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Archive for July 9th, 2009

Berg Adventures supports high-altitude medicine on Everest

Thursday, July 9th, 2009

By Jim Barr

2004 EBC clinic

Everest Base Camp sends off fairly unwelcoming signals, like being jarred from sleep by the roar of thunderous avalanches or in causing you to wrestle for air from the altitude. But for Dr. Luanne Freer, founder of the world’s highest medical facility, these are some of the easy challenges to this unique setting.

Dr. Luanne in action

Since 2002, every spring climbing season (April through May) the Everest Base Camp Medical Clinic comes to life, providing emergency treatment for climbers on a strike for the summit. With over 1200 people at Everest Base Camp this past climbing season the clinic was busy. As she explains, for her and her Everest ER staff, even the mundane is unique when running a medical facility at 17,600 feet. “Simple IV infusions become logistical quagmires and require ingenuity, innovation and improvisation to make them work. We tried several IV warming devices – nearly all had some sort of problem at our clinic – either getting them charged or keeping them working was troublesome. In the end, for one patient we ended up having his climbing partner keep the IV bag in his armpit. It gave him something to do – we ran the IV tubing inside his down jacket to the patient’s down jacket sleeve and back up his arm. This kept the IV flowing, the fluid warmed to body temp, and kept his friend engaged and feeling useful. And it gave us 24 hour monitoring bedside. A win-win.”

Dr. Freer’s experiences have opened her eyes to what we take for granted here in the western world.

“Things like simple immunizations; I saw my first case of tetanus in Kathmandu. The patient went to her local blacksmith complaining of a locked jaw. Seriously! I’ve never seen it in my western practice. In Nepal I am appreciative of practicing medicine the way I had always fantasized that it would be – kind of a Marcus Welby approach – doing what I think is best for the patient independent of legal, economic, business concerns – and there are no insurance forms to fill out!”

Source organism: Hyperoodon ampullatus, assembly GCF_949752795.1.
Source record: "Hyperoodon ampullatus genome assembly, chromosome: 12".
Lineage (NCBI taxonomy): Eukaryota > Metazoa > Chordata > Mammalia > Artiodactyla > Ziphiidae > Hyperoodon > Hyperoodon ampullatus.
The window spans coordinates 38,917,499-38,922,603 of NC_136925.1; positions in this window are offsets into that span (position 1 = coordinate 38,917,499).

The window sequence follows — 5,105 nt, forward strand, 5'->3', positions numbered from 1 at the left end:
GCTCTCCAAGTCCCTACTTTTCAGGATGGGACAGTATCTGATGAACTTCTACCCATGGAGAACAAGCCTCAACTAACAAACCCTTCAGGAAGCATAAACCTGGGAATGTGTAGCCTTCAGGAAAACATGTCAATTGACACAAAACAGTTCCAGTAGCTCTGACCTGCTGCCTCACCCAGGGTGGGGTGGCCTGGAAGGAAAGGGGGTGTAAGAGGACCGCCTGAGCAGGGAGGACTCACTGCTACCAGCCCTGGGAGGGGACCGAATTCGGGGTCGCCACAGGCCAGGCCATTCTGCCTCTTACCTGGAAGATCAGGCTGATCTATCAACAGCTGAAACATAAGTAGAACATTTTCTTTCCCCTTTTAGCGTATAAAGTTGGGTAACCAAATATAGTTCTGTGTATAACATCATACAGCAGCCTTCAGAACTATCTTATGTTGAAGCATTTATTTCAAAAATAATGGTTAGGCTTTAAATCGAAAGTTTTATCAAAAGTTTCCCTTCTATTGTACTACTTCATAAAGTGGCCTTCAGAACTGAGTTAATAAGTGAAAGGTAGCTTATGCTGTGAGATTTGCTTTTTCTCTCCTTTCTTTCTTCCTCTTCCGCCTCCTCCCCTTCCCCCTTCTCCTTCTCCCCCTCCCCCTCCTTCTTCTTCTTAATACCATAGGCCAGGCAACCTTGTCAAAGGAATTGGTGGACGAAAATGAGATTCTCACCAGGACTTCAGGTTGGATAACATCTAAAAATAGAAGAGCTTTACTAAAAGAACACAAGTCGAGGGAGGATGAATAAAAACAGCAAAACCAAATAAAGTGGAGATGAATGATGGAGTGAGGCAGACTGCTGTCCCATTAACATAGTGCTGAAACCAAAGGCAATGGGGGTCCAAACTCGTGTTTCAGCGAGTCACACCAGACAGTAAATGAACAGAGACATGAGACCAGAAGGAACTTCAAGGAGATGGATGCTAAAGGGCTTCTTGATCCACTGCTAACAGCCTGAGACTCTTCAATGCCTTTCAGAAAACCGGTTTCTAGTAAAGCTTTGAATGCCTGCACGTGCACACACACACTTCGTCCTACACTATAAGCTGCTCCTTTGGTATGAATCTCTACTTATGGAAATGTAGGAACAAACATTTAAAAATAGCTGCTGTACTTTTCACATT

Dr. Luanne at EBC

In 1999 and through a coincidence, Freer found herself in the Khumbu Valley – home to the world’s tallest peaks – and within three years she was back, this time with a mission that would forever change the Everest landscape. “We have now served over 1,600 people within our clinic,” explains the emergency physician and director of the clinic managed through the Himalayan Rescue Association (HRA).

This fall will find Dr. Freer and Dr. Eric Johnson, another veteran of Everest medicine, returning to Everest Base Camp as faculty members on a Berg Adventures operated continuing education trekking experience. The dates are October 1 – 21, 2009.

Edmonton based Track & Trail Adventures; one of North America’s top academic retreat producers, is pleased to be working with Dr. Freer and Berg Adventures International on the upcoming “travelling conference”. You are invited to join them en route to Everest Base Camp, Nepal for an unprecedented adventure.

For additional details on this trek October 1-21, 2009 visit the expedition section of Track & Trail’s website: www.tandtadventures.com/adventure.php?adv=4

For more on BAI’s Deluxe Khumbu & Everest Base Camp visit: http://www.bergadventures.com/v3_trips/asia/everest-basecamp-description.php

Photos provided by: Everest Base Camp Medical Clinic: www.everester.org